"Coeds" on Campus
The Buccaneer controversy took place in an era when female students were matriculating in greater numbers at the University. In these decades between the world wars, "co-eds" had limited opportunities for free expression on campus, an issue that was compounded by the sometimes problematic representation of women in humor magazines and other student publications.
During World War II, women filled many of the classroom seats left vacant by male students who had left for service in the war. In 1944, they numbered well over half of the civilian student body. The Daily Tar Heel and Carolina Magazine had their first female editors in 1943-1944. When male faculty left for the armed services or transferred to teaching in military programs, women had their first opportunities to teach in departments such as mathematics.
When Edwin Alderman became university president in 1896, he called for women's admission in his inaugural address. The university's trustees initially restricted women's enrollment to those who had completed college elsewhere. By 1897, five women had enrolled. Female students maintained a dignified style, usually wearing hats and gloves. In classes, male students gave women a wide berth, frequently forcing them to sit alone. They did not participate in the public commencement ceremonies but received their diplomas privately.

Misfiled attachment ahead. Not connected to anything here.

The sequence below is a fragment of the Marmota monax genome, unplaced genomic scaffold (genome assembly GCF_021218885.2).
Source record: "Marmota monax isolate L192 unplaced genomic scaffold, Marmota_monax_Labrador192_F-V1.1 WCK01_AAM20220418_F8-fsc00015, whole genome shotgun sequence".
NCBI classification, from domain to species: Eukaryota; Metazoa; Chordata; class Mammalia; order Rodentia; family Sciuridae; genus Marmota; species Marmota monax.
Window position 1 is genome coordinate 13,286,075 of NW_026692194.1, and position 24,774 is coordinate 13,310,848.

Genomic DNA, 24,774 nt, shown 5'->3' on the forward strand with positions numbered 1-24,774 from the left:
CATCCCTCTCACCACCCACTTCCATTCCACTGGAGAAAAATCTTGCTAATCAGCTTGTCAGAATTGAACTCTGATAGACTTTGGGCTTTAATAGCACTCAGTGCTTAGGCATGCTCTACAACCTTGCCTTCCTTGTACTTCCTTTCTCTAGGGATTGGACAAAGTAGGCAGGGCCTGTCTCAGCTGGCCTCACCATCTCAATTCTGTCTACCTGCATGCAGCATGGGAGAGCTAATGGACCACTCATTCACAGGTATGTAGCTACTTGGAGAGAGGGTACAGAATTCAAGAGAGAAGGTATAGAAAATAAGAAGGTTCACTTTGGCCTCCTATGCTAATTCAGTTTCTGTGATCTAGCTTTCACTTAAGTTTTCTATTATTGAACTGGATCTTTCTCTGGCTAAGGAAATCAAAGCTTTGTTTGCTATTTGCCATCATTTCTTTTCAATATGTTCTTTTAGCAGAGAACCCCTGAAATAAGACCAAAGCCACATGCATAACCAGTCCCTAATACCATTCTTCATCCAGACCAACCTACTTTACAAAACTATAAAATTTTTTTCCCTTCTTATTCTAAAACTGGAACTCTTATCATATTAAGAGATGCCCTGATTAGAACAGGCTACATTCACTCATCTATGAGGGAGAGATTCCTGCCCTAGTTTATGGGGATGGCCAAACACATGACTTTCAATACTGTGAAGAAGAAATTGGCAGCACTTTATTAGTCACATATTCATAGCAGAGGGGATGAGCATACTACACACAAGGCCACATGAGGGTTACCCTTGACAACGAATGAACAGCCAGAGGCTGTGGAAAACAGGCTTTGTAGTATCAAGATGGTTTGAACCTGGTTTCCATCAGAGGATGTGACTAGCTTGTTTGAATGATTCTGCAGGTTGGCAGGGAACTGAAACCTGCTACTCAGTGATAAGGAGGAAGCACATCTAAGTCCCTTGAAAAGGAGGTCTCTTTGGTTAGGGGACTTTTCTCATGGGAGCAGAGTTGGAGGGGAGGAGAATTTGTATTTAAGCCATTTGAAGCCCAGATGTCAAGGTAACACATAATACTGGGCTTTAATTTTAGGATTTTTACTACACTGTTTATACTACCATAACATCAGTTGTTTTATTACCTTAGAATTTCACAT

The Tar An’ Feathers was a glossy humor magazine containing articles, many photographs, and some sections of short jokes and poems. The magazine included a regular feature, "Confessions of a Carolina Co-Ed," and other writings that discussed the interaction between male and female students at Carolina in the early 1940s.
This article from Tar an' Feathers, "The Carolina Gentleman," is subtitled "(In which a representative of the coed population gives the gentleman ----.)" From the article:
"The Gentleman considers himself vivacious, brilliant, appreciative of art and music, and up to cue on world events. The coed finds him lethargic, at times insufferably stupid, not knowing a Dali painting from an overture, and so behind and non-caring about the world, exclusive of his own, he probably would not know if he were drafted."
This two-page spread from the Yackety Yack, UNC's yearbook, is dedicated to the Carolina Magazine in 1944. The description begins, "With a woman as its Editor for the first time in a 100-year-old history, a wartime budget and a slice to a 28-page issue, the Carolina Mag continues to satisfy and entertain the student body.
The great shift in the male-to-female ratio in the UNC student body during World War II created new opportunities for free expression among Carolina's female students. Women took on new leadership roles with Carolina's student publications. The Daily Tar Heel and Carolina Magazine had their first female editors during this period. Hazel Katherine "Kat" Hill was the first female editor of the Daily Tar Heel, serving in that position from 1943 to 1944.